Rigid linkages allow robots to lift heavy loads but prevent them from gently stretching and bending their bodies. Continuum robots without rigid linkages have a wide range of motion, safety, shape adaptability, and compliance. To combine the benefits of both continuum and rigid robots, we propose a method of switching between discrete and continuum states by a dislocatable joint. This mechanism is driven by three wires. It has a cup joint in an upper section and a ball joint in a lower section, and the two sections are connected by a spring. The cup and ball joints are separated, and the manipulator is a flexible continuum one. When the wires through the sections are pulled, the two joints are connected as a discrete state. To clarify the design methodology of the manipulator, we build a model of the joint and consider three collision cases in the simulation and experiment. The model reveals the relationship between the robot's shape parameters and the manipulator's range of motion, and it visualizes an area where the positioning is uncertain due to the collision between the ball and cup joints. We build a prototype manipulator and experimentally verify that the stiffness is improved by the connection.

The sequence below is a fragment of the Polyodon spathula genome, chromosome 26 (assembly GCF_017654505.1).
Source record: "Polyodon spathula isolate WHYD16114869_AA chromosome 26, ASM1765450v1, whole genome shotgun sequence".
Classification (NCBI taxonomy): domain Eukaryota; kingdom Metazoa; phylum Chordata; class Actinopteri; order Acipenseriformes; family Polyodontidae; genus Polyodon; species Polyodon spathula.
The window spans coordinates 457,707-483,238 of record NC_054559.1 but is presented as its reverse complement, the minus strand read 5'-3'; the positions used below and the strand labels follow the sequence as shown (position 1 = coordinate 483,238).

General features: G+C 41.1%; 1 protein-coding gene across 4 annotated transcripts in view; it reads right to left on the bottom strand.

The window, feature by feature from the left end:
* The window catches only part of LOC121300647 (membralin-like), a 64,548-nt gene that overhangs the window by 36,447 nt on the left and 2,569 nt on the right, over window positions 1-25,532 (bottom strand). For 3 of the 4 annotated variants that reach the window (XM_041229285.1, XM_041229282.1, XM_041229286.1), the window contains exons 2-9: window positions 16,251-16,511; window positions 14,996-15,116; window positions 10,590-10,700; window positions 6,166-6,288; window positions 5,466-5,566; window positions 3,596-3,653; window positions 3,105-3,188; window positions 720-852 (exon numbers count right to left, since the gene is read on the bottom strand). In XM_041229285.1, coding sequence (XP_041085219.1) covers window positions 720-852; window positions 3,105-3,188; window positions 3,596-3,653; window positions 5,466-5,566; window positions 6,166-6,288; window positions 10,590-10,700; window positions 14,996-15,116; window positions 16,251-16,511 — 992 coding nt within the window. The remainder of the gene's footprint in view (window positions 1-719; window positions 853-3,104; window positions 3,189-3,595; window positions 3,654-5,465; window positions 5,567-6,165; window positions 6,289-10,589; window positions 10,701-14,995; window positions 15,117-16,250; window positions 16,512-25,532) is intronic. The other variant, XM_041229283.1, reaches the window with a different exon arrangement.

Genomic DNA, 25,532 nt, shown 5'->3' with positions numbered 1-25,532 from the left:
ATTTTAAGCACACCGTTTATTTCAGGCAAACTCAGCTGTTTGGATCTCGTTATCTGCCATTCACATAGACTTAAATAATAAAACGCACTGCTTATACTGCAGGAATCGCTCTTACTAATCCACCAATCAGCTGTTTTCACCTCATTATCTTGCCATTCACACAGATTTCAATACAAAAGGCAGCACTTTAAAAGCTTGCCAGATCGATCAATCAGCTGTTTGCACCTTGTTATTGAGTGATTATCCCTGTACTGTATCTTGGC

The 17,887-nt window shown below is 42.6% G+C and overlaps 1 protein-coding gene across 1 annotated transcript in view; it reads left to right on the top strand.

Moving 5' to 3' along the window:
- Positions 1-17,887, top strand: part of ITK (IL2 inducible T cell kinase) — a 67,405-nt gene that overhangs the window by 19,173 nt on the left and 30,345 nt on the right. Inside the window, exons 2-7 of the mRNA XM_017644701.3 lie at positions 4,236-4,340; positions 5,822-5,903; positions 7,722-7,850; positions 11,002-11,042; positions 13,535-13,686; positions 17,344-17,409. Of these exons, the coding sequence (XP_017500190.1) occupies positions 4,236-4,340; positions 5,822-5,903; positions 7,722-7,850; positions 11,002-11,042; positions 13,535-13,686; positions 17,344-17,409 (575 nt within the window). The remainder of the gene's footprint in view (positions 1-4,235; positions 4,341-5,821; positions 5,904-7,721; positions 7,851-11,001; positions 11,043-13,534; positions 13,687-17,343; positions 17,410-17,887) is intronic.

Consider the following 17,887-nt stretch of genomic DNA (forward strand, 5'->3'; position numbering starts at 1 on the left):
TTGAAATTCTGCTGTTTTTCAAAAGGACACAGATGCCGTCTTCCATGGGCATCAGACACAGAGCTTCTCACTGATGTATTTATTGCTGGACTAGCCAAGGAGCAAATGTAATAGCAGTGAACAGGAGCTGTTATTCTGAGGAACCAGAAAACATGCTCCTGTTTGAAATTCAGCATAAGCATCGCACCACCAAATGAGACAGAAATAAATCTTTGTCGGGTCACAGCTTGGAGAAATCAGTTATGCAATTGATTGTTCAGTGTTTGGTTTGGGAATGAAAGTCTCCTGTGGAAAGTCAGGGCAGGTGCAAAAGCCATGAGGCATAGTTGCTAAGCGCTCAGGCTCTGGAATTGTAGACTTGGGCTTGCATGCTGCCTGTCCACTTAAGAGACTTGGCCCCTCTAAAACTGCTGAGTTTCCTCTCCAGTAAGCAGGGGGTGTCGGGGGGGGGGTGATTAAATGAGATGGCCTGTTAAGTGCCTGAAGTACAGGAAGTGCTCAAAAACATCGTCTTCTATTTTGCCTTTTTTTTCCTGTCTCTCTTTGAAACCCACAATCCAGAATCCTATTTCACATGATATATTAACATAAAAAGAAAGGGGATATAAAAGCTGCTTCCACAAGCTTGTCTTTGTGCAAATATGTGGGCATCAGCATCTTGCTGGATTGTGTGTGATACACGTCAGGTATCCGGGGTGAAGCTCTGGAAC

All Science Journal Classification (ASJC) codes
- Computer Science(all)
- Materials Science(all)